Number Games: How many times can materials be recycled?
If you’re a frequent visitor of this website, then there’s no doubt that you know the gist of recycling and reusing. The cycle of recycling is unique one: Just like how every material cannot be recycled, certain materials can only be recycled a certain number of times. Earth911′s Kathryn Sukalich shared a very informative slideshow of recyclable materials and their lifespan as a sustainable element.
Aluminum Cans: These suckers can be recycled forever. Yes, forever. Which makes it all the more important that you make sure to recycle your cans since it will make a different. Not only that, but aluminum also recycles quickly. According to The Aluminum Association, after a consumer recycles aluminum, it can be used in as little as sixty days.
Paper: While paper doesn’t have the recycle power of aluminum, it can be recycled into new paper 5-7 times before the paper fibers become too short. But it’s not so simple or clear cut: Paper varies in texture and consistency so the recyclable nature of the material varies. Normal printer paper can be processed 5-7 times into new paper and after that, it can be mixed with “virgin paper.”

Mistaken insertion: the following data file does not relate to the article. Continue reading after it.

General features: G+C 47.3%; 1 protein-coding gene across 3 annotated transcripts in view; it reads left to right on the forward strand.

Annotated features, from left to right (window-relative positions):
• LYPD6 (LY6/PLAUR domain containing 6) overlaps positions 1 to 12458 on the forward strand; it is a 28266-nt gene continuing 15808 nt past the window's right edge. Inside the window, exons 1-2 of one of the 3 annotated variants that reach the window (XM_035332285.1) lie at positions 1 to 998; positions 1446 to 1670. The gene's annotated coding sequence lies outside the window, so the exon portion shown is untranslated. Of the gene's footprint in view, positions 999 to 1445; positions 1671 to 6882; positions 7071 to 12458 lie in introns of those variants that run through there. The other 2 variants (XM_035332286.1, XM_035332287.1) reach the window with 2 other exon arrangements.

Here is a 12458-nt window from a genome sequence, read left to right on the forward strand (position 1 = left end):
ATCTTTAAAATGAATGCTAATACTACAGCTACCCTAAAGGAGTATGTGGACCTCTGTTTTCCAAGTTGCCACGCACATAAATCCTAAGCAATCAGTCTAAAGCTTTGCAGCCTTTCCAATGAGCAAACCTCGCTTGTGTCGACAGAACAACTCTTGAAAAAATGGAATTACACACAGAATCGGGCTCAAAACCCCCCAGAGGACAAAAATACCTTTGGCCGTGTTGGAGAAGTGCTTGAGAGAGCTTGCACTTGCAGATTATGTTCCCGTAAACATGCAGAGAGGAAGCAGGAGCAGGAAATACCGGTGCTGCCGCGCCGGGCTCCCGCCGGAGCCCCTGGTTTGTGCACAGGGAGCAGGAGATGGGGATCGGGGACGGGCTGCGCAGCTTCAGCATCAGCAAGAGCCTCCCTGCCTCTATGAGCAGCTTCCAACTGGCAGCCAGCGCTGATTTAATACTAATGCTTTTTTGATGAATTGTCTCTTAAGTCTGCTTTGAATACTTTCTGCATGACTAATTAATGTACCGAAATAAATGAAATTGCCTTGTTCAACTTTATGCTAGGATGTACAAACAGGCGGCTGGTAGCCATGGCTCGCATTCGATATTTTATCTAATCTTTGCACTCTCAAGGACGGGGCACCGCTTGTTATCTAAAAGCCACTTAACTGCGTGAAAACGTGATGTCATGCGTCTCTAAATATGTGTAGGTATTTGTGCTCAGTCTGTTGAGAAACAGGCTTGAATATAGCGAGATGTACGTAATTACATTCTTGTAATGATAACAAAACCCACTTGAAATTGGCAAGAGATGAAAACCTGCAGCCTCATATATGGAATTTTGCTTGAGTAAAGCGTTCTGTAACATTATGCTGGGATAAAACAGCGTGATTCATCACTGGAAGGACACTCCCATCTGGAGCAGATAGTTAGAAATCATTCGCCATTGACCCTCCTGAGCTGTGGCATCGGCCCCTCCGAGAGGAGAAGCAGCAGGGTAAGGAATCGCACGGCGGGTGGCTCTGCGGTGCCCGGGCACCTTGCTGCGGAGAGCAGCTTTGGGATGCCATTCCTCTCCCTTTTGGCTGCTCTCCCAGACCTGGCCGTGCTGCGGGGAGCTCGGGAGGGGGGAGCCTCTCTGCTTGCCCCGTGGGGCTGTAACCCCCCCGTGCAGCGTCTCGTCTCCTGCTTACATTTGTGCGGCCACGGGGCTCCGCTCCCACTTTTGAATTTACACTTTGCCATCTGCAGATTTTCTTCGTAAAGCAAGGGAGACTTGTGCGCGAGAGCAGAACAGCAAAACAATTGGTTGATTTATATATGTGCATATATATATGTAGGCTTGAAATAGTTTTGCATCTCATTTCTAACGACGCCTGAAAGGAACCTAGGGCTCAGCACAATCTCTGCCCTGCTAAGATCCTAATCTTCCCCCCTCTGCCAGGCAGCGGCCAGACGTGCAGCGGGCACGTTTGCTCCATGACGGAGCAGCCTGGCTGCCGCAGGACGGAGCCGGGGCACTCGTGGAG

Copper and Steal: These metals are like aluminum—they can be recycled an infinite number of time and the turnaround is rapid. What’s more, in the case of copper, according to Copper Investing News, recycled copper maintains the same value as un-recycled copper. What’s more, it’s cheaper to recycle copper than to source new copper.
Cardboard: There’s no set quantitative value for how many times cardboard can be recycled, but simply put, cardboard can be recycled a lot of times. Due to cardboard being made of long and strong fibers, the material can be broken down several times until it loses its quality.
Glass Bottles and Jars: Glass is another material that doesn’t lose quality when recycled and can be recycled an infinite number of times. Just like copper, it is cheaper to recycle glass than to create new glass.
Expanded Polystyrene: This material is hard to quantify, and rightfully so. Sukalich writes: “Okay, so expanded polystyrene (EPS) is a plastic, so the same general rules apply. This is an interesting case for a number of reasons, though, since EPS is usually not accepted by curbside recycling programs and requires a different process to break it down. Typically, EPS is 98% air, so one of the major problems recyclers face is the amount of space it takes up. EPS can be melted down and made back into more packing material, though, which often happens. Half of EPS collected for recycling went into making packaging materials, according to the EPS Industry Alliance, though you might also find it in your house as insulation or lumber.”
Photo by Ishikawa Ken